Brexit and why we can no longer think straight

Just for nothing, I looked up the definition of inured today. We all know it means becoming less sensitive to things, particularly unpleasant things. What I found interesting were some of its synonyms: hardened, tempered, armored.

As inured as we may have become to the never-ending stream of terrible events around us, I don’t think we’ve become hardened or tempered at all. I think we have developed a habit of defining the parameters of the world we want to live in and then blocking out all the rest.

You could argue that men and women have been doing that ever since we crawled out of the caves.

But I think it’s a little more complex in today’s world where we have the ability to become aware on demand of what we want, when we want it. If we want to be citizens of the world we can dial in Al Jazeera; if we want to go deep on the Kardashians that is certainly on offer and if we want to get away from everything there’s always Gardener’s Question Time on Radio 4.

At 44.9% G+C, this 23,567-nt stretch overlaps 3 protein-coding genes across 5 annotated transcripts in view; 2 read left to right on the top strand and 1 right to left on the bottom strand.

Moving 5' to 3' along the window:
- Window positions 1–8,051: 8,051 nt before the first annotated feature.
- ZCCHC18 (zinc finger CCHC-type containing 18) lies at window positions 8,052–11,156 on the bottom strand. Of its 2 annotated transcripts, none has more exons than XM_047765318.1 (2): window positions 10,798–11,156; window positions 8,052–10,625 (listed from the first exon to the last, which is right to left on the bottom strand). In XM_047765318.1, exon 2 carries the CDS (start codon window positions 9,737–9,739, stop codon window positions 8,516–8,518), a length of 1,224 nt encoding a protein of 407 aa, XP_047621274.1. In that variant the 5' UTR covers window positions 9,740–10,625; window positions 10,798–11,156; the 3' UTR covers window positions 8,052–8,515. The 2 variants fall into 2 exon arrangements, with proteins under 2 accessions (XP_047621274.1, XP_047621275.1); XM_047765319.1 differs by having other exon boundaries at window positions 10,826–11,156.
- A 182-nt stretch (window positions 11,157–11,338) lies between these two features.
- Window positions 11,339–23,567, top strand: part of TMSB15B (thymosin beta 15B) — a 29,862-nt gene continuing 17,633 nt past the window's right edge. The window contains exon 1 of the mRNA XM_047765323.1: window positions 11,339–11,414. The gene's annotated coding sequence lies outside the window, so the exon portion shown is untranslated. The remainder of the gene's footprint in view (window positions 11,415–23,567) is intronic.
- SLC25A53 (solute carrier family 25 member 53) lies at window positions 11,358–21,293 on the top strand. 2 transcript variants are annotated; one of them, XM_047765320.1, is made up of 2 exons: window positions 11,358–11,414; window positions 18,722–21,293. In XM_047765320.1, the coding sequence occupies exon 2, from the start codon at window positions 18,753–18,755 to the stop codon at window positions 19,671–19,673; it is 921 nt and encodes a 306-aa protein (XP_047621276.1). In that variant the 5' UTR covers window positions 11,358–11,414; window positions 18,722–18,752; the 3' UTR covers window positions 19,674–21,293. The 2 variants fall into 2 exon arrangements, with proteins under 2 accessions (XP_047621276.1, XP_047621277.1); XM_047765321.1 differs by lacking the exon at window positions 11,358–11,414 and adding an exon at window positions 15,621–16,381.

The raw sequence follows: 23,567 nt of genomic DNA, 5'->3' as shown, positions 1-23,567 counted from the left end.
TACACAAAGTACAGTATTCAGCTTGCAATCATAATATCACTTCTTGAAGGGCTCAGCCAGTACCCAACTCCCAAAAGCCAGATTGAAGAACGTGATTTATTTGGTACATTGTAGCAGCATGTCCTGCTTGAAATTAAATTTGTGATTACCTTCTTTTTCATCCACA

To a degree, there’s nothing wrong with defining the world you want to care about.

But only to a degree and for two reasons.

  1. When big issues come along, such as today’s Brexit vote the, people who are waging the debate know that our visions are proscribed and that the best way to reach us is not with logic and facts, but instead with highly-charged rhetoric that touches your heart not your brain. It’s not that they doubt your intelligence; they actually fear it, hence their stategy of conjuring up emotions that allows them to mask the underlying reality.
  2. There other huge issues in the world that simply don’t get any attention at all. When was the last time you saw regular coverage in a UK newspaper or television station on all the harsh conditions associated with life in places like Sub Saharan African or the poorer nations of Southeast Asia. To be fair, a disaster or coup will get some air time, but frankly our understanding of how our fellow inhabitants of the world exist is pretty limited.

The blur of data points and images in which we live has caused us to seek shelter within ourselves. Fair enough, but looking beyond your backyard or your TV screen allows you to make better judgments on what’s being presented to you.

The Brexit debate should be studied for the disgusting and insulting way in which we were treated by both sides. While we can’t expect the political elite to change stripes, we can elevate ourselves and by doing so, demand a better grade of discourse from those who are supposed to be our leaders.

Like what you read? Give John Anderson a round of applause.

From a quick cheer to a standing ovation, clap to show how much you enjoyed this story.